This was an experimental “pop-up” foray, organized with only a week’s notice after a generous offer from AMC members Carrie & Brandon to host a foray during a blank period on our calendar.
Sixteen members responded to the email and drove down to the “horse country” in Polk County. It was a warm, humid day but no rain in the forecast (for once), and after greeting the adorable puppy, Sophie, and the two friendly horses, we set off straight into the woods behind the house, featuring a big variety of hardwoods with some pines. We followed horse trails that wound around most confusingly but somehow Carrie and Brandon kept us under control despite plenty of distraction from the mushrooms, particularly the wealth of chanterelles. After a couple of hours we staggered back with loaded baskets for lunch and identification on our hosts’ shady porch.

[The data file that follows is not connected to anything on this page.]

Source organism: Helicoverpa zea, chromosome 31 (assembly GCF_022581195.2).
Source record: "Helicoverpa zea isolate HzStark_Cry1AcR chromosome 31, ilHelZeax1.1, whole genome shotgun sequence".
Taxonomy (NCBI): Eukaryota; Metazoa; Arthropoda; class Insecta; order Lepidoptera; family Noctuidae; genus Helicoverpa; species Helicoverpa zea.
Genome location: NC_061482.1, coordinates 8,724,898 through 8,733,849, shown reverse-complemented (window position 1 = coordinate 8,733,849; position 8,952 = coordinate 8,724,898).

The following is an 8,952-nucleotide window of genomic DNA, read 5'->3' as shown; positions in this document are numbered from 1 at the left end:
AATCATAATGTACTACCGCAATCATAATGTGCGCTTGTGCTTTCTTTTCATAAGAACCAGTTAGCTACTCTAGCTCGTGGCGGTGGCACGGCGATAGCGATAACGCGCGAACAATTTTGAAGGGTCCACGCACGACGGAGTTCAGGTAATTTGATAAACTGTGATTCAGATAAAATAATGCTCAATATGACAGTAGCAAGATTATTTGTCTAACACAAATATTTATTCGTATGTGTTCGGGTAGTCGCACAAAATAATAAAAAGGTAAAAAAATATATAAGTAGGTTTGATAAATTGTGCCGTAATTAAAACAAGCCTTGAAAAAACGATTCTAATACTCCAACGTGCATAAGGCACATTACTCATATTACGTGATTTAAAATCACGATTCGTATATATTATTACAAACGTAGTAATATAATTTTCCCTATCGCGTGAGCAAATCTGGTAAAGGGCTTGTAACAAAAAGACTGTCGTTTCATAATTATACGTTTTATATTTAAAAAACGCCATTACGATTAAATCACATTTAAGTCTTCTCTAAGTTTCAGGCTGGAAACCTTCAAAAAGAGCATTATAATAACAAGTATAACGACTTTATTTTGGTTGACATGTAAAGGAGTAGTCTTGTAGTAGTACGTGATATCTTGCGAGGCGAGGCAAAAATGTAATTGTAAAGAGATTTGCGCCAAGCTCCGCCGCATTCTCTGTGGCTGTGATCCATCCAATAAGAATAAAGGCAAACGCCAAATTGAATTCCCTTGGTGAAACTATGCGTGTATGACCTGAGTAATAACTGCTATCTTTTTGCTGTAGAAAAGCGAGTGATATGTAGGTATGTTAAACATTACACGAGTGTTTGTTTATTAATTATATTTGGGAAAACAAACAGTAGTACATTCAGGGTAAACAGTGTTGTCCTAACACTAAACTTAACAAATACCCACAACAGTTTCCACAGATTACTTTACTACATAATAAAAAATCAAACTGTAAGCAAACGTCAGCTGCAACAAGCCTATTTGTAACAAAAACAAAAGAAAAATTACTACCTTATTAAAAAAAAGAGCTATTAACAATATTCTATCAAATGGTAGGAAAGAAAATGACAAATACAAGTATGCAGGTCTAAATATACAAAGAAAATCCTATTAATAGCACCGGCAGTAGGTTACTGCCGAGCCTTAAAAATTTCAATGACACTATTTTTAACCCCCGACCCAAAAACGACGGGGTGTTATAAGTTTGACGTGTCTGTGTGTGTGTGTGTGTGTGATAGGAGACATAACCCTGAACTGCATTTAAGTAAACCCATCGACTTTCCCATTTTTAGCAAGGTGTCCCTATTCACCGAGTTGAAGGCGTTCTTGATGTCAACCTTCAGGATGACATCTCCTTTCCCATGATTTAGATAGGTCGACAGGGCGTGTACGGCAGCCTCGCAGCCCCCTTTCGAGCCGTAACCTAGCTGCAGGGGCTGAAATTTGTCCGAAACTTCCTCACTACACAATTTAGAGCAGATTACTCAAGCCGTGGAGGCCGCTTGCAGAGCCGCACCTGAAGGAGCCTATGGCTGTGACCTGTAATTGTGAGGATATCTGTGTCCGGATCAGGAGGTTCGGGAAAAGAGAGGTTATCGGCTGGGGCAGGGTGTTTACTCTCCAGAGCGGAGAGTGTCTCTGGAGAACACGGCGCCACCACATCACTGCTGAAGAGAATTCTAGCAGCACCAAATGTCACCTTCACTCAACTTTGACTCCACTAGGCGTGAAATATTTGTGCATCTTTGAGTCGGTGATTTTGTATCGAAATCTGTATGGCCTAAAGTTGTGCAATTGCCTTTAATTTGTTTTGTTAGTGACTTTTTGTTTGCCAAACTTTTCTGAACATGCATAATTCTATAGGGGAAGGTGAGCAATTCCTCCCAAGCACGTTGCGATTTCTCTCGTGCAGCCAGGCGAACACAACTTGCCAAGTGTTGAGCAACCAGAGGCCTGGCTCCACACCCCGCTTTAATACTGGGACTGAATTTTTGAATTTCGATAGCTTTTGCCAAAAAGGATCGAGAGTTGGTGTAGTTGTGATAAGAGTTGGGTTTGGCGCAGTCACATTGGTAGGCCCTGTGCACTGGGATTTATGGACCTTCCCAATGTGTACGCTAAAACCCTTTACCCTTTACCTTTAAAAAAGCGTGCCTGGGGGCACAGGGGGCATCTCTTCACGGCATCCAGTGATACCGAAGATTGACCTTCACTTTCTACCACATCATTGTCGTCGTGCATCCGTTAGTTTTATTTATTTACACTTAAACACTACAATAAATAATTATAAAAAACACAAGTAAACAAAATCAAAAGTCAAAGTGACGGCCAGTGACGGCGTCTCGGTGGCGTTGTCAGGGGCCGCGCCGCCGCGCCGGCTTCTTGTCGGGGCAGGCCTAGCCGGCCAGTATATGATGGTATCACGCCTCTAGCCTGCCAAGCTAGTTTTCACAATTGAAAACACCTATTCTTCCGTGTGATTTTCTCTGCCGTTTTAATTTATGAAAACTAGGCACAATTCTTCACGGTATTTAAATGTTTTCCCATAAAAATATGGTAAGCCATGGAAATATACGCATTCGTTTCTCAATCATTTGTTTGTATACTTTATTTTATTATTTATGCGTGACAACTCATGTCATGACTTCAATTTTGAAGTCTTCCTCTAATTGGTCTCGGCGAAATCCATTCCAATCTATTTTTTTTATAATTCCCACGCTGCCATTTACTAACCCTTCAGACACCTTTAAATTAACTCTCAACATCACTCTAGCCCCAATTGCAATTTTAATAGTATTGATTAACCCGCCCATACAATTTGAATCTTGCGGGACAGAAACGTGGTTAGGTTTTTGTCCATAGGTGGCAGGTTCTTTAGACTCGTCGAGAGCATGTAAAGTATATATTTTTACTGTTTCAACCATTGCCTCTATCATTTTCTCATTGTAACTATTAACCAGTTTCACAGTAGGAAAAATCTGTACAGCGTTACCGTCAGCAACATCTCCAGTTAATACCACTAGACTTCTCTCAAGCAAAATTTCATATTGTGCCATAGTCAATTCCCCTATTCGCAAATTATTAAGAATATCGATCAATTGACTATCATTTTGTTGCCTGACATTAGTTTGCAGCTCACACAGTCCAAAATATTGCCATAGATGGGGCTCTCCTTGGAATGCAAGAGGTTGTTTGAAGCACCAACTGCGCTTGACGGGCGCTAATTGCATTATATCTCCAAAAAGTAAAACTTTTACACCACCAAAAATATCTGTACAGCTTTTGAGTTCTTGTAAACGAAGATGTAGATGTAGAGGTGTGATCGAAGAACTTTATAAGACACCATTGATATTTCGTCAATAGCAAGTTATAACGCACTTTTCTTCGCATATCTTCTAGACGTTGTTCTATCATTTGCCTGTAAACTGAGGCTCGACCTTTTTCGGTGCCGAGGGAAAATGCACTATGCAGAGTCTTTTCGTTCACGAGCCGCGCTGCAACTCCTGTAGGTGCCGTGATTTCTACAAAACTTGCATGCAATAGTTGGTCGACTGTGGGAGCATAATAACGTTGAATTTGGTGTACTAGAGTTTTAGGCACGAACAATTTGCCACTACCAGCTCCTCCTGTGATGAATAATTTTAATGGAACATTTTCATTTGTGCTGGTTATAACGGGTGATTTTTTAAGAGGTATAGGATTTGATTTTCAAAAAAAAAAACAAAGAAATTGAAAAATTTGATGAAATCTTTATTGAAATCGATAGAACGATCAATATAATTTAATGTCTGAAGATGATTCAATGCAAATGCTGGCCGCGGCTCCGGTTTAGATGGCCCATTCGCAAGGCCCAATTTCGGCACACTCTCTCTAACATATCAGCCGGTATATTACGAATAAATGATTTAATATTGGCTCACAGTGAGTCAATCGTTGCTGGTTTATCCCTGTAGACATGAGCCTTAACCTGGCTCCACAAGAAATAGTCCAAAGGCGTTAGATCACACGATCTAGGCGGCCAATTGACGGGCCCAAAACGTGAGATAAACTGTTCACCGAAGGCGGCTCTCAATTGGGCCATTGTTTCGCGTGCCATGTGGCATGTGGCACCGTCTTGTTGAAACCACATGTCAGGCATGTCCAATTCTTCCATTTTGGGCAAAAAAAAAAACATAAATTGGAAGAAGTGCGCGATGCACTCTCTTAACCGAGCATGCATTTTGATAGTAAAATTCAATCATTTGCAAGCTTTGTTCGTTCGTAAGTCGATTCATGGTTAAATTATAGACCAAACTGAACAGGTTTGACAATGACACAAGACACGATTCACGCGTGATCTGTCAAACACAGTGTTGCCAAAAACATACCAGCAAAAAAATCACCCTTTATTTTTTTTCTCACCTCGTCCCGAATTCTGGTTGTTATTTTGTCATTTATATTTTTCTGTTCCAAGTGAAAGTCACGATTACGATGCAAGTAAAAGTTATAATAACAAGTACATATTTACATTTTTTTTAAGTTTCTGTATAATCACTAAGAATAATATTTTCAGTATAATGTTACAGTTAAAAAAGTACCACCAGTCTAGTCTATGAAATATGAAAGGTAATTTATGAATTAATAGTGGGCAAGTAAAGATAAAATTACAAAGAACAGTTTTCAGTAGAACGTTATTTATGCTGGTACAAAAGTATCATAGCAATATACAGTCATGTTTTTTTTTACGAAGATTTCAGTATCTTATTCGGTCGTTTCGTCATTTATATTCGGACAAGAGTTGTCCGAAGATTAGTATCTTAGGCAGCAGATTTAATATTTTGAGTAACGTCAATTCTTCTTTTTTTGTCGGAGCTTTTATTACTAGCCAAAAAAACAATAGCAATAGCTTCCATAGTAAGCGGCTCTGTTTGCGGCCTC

Charlotte acted as principal identifier but got rather out of her depth in a lot of unfamiliar material. Laurie Jaegers, Frank Bartucca, and Dan Manning came to the rescue and we ended up with a more-than-respectable total of 76 identified species, and quite a lot more left on the table. Frank pinned down two insect parasites: Entomophthora muscae (new to the club) on a fly, and Ophiocordyceps unilateralis, an ant specialist, while Charlotte named another new species for the club: Hydnellum ferrugipes, a tooth fungus that features both gray-blue and orange tones. A lively email discussion among ID training group members resulted in the later addition of a third new species: Daedaliopsis septentrionalis, an unusual polypore with branching gills instead of pores. Thanks to Dave Jarjoura for researching it.
Everyone enjoyed themselves and we hope that Carrie & Brandon will have us back next year.
If we do another pop-up foray, anywhere, we need to have a car-pooling location pinned down before the email goes out, but otherwise it worked OK.